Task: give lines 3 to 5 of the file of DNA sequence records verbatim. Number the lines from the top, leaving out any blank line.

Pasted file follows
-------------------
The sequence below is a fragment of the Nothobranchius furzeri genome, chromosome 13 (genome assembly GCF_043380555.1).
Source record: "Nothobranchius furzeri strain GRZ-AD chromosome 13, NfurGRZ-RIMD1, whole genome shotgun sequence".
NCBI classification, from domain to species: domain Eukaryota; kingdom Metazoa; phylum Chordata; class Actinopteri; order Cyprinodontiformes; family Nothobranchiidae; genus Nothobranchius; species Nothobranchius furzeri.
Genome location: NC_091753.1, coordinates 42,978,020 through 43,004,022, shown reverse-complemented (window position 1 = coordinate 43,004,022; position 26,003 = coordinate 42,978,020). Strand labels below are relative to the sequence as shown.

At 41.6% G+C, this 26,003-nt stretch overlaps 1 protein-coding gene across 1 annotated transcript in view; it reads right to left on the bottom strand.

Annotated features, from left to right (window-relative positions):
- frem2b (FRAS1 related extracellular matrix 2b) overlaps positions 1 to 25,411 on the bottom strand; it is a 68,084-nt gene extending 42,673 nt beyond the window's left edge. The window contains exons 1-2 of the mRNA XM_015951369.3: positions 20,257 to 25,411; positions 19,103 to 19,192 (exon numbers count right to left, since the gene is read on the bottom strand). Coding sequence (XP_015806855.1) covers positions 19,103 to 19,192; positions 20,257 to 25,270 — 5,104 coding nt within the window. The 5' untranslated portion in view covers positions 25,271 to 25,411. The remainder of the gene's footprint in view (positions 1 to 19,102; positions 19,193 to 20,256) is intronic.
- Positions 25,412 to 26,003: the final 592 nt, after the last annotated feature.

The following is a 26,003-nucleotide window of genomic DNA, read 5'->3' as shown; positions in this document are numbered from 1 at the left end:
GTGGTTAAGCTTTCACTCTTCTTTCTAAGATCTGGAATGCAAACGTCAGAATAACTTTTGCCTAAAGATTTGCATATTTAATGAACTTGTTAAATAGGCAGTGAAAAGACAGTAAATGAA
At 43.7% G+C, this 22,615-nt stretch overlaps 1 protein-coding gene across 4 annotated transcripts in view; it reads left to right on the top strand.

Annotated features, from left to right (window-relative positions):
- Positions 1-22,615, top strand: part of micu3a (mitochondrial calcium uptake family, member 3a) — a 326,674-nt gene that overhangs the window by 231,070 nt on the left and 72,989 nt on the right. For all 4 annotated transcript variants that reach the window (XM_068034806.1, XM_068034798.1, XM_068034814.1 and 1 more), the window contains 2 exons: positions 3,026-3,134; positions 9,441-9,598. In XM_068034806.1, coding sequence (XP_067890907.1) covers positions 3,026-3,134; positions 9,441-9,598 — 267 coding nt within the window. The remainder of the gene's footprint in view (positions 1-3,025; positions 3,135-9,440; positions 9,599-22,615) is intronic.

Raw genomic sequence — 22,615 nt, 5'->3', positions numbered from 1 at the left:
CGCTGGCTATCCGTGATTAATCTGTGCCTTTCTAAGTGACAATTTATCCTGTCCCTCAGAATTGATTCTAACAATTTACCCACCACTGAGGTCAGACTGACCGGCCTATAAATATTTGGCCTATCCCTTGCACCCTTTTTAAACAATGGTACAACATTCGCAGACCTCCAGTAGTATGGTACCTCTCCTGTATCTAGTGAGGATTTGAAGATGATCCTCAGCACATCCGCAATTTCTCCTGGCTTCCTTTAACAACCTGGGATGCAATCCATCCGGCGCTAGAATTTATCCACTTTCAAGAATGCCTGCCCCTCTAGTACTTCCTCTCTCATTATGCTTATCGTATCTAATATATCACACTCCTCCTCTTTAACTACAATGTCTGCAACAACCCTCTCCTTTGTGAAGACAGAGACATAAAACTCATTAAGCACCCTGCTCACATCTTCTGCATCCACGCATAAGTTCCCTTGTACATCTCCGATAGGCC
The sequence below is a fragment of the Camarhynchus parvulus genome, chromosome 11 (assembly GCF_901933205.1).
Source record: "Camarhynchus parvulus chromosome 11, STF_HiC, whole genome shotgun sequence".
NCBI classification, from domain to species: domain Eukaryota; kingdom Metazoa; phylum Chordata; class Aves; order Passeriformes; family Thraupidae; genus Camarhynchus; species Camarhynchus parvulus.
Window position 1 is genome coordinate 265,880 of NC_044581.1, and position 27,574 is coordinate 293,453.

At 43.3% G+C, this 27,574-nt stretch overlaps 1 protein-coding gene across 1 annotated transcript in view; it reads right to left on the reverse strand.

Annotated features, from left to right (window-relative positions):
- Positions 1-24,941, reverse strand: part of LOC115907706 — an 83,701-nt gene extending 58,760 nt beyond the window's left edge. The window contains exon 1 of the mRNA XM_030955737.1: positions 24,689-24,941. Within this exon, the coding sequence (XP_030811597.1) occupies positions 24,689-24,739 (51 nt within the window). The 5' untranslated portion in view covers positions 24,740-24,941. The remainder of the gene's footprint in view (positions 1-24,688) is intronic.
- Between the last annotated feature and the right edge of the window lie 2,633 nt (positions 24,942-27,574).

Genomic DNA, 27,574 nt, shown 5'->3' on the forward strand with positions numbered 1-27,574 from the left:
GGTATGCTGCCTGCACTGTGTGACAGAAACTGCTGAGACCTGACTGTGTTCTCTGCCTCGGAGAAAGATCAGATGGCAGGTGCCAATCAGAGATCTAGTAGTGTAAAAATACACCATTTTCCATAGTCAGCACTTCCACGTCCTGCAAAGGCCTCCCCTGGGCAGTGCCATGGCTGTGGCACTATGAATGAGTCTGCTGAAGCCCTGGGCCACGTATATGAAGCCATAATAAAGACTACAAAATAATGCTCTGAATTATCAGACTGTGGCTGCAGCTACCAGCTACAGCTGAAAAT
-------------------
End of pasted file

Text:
NCBI classification, from domain to species: domain Eukaryota; kingdom Metazoa; phylum Chordata; class Actinopteri; order Cyprinodontiformes; family Nothobranchiidae; genus Nothobranchius; species Nothobranchius furzeri.
Genome location: NC_091753.1, coordinates 42,978,020 through 43,004,022, shown reverse-complemented (window position 1 = coordinate 43,004,022; position 26,003 = coordinate 42,978,020). Strand labels below are relative to the sequence as shown.

At 41.6% G+C, this 26,003-nt stretch overlaps 1 protein-coding gene across 1 annotated transcript in view; it reads right to left on the bottom strand.